We remain open to provide care for your pets. We are following the direction of government and regulatory authorities and have implemented hospital and visit protocols to keep both you and our team safe. For regular updates on our hours and visit protocols, please follow our social media platforms.
Heartworm disease is an infectious disease spread by biting mosquitoes. Infected animals can develop heart and lung disease, and these can be fatal. Fortunately, heartworm cannot be contracted in our area. It is endemic to warmer areas such as the southern Okanagan and the southern United States.
If a dog has heartworms, what symptoms should I look for?
The most common signs associated with heartworm infection include coughing, lethargy (or exercise intolerance), blue or pale gums, spitting up blood, or bloating in the abdomen.
How does a dog get heartworms?
Heartworm disease is caused by a parasitic worm in its larval stage that has been spread from a mosquito after it has bitten another infected animal. The larvae circulate throughout the blood until they find a home in the major vessels that feed the heart and lungs where they then develop into large worms.
What are the treatment options for heartworms?
Please consult with your veterinarian for prevention options for your dog. Dependent on the time of year, destination and length of stay will determine the best practice of heartworm control for your dog. Generally, heartworm prevention involves treatments for at least one month before, the months during, and three months following travel to heartworm endemic areas.
Due to the close contact that our work requires, we have taken additional measures to protect you and our team while providing care for your furry family members.
The following changes are effective as of Monday, March 30, 2020:
1. We are currently operating a “closed waiting room” policy to protect our clients and staff. When you arrive, please remain in your vehicle and use your cell phone to call us at 250.715.5143. We will take a history from outside of your vehicle, and bring your pet into the clinic for an examination with the veterinarian. We will then return to your vehicle with your pet to discuss our recommended treatment plan. If you do not have a cell phone please knock our door to let us know you have arrived and then return to your vehicle.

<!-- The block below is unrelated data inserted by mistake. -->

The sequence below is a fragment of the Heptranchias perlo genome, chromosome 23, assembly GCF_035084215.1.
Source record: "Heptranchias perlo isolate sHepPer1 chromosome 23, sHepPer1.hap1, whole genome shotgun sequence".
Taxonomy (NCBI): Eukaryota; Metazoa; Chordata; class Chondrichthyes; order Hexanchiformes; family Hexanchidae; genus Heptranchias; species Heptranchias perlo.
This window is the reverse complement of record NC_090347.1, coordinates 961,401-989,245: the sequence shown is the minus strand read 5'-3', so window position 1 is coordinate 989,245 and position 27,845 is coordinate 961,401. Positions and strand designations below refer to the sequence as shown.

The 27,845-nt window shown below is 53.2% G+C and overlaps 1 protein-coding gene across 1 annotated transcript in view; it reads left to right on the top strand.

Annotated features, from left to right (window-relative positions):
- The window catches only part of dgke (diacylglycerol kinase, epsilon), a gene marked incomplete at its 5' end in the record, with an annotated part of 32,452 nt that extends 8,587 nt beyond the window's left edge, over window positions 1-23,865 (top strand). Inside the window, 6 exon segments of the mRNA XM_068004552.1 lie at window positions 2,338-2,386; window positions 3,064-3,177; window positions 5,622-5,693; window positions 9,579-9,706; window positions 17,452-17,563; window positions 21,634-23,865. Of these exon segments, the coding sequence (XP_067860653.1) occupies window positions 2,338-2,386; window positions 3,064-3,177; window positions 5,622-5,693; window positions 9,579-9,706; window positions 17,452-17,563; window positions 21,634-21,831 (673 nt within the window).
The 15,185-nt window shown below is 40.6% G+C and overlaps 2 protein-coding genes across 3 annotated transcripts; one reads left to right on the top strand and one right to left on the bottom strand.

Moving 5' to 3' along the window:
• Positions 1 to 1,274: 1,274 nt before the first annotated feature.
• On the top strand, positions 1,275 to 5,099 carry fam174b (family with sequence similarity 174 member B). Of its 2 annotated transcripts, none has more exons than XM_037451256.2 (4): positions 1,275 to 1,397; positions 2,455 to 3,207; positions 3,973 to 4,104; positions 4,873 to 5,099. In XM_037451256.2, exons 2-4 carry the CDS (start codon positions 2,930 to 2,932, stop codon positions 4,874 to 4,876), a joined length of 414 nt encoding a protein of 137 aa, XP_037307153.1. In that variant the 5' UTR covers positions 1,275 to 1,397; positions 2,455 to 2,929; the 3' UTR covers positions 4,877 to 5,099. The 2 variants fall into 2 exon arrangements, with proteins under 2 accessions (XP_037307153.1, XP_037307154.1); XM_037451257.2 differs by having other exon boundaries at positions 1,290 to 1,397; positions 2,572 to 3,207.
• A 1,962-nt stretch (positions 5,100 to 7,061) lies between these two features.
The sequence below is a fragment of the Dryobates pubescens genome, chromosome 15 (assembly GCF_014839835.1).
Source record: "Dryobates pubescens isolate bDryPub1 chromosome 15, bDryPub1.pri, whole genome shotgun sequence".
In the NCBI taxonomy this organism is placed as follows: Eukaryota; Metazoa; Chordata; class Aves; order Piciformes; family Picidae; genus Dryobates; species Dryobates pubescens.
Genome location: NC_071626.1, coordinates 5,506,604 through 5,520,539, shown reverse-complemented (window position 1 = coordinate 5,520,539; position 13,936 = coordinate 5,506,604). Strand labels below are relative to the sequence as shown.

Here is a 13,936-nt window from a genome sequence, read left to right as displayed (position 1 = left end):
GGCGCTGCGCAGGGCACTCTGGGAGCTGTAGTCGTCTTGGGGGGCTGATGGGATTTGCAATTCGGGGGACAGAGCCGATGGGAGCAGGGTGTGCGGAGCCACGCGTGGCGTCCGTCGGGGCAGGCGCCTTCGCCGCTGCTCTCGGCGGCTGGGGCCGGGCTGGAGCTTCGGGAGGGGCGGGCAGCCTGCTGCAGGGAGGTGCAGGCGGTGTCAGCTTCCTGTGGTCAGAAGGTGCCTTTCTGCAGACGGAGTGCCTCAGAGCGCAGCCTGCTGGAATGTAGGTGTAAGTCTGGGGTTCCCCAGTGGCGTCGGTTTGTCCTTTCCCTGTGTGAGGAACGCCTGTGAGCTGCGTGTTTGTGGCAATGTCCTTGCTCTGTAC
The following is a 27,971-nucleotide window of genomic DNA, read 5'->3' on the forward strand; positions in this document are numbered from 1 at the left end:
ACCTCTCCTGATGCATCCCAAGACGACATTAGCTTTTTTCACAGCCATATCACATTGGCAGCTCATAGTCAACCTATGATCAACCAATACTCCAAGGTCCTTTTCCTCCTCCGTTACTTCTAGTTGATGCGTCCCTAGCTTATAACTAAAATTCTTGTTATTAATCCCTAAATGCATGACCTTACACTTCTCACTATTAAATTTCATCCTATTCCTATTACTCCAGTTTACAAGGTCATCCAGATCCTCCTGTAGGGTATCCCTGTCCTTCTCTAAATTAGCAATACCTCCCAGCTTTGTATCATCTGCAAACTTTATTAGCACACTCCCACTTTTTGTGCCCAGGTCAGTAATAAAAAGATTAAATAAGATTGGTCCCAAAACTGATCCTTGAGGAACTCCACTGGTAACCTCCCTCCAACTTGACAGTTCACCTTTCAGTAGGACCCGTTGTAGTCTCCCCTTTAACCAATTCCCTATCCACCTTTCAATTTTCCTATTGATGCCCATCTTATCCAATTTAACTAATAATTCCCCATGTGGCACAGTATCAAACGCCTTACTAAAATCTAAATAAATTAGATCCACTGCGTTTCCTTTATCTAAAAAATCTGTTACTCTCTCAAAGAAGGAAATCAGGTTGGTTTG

2. We are continuing to accept appointments for urgent or sick pets, as well as time-sensitive puppy/kitten vaccinations. All other services will be scheduled for a later time.
3. We are still OPEN with the following hours: Monday to Friday: 9:00 am - 5:30 pm. Saturday: 9:00 am - 5:00 pm.
4. If you are ordering food or medications, please allow 2-4 business days as our suppliers are dealing with increased demand and are trying to fill orders as quickly as possible. We will advise you as soon as your order arrives. Please call us when you arrive to pick up your order, but do not enter the hospital. Our staff will bring your order to your car and take payment over the phone. You can also use our online store and have your food delivered directly to your home. To sign up for the online store, visit our website.
5. For the time being, we are not accepting cash as payment. Credit cards and debit card payments are still available.
6. Online consultations are now available! If you wish to connect with a veterinarian via message, phone or video, visit our website and follow the "Online Consultation" link.
7. Following the recommendations of our government and medical experts, we are doing our best to practice social distancing within the constraints of our roles. As such, we have taken measures to avoid both contracting and facilitating the spread of this virus.
Thank you for helping us be diligent for everyone's safety. As we have heard from all levels of government, the situation is fluid and any updates will be provided as changes occur.
- Your dedicated team at Prevost Veterinary Clinic